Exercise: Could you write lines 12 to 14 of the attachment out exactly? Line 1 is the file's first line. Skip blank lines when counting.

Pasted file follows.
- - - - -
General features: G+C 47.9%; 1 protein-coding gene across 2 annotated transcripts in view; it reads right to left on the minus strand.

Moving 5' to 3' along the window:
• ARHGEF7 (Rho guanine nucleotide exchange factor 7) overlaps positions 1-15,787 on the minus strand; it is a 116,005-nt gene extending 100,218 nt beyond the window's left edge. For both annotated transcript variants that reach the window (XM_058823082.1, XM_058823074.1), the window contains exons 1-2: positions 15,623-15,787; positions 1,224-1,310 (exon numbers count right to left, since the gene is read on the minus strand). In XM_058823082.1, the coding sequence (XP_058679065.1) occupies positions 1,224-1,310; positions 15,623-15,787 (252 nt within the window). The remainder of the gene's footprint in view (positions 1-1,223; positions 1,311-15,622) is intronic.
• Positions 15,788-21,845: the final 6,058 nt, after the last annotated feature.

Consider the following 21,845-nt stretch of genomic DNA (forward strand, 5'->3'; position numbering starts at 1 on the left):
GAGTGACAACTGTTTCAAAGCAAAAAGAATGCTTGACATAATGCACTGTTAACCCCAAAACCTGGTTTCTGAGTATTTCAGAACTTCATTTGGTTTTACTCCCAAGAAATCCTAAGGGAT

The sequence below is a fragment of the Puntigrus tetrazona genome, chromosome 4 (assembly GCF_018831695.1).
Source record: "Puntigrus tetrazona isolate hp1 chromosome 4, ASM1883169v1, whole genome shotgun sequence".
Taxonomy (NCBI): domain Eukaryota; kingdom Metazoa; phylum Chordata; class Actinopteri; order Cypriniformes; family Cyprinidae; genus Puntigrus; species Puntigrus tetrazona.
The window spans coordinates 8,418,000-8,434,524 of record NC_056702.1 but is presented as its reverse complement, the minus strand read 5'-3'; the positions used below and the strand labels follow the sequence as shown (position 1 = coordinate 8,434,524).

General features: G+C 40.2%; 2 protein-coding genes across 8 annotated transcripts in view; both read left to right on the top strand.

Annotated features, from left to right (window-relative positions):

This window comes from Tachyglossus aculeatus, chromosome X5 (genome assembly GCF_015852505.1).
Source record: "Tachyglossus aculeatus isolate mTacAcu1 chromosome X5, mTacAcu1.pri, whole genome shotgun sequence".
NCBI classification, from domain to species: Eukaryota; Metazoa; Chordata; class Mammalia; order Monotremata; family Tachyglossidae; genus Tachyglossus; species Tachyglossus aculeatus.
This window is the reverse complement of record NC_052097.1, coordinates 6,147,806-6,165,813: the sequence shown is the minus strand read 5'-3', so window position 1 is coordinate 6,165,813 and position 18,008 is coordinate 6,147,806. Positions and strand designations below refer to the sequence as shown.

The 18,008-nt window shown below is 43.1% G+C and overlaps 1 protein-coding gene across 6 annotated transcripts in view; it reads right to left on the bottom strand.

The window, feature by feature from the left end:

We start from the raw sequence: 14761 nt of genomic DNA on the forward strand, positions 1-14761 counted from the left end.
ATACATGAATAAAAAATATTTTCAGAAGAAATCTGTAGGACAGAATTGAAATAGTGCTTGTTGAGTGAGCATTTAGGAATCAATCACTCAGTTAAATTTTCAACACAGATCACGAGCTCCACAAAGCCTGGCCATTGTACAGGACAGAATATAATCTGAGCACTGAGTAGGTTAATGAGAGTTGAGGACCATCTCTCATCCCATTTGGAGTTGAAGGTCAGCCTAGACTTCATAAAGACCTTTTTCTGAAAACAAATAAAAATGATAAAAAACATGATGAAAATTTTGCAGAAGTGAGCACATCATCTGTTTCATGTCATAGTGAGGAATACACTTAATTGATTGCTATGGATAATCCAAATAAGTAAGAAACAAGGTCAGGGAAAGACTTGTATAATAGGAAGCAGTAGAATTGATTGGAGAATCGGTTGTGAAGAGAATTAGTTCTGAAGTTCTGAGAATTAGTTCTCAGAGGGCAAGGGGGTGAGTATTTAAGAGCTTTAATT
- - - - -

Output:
Annotated features, from left to right (window-relative positions):

This window comes from Tachyglossus aculeatus, chromosome X5 (genome assembly GCF_015852505.1).
Source record: "Tachyglossus aculeatus isolate mTacAcu1 chromosome X5, mTacAcu1.pri, whole genome shotgun sequence".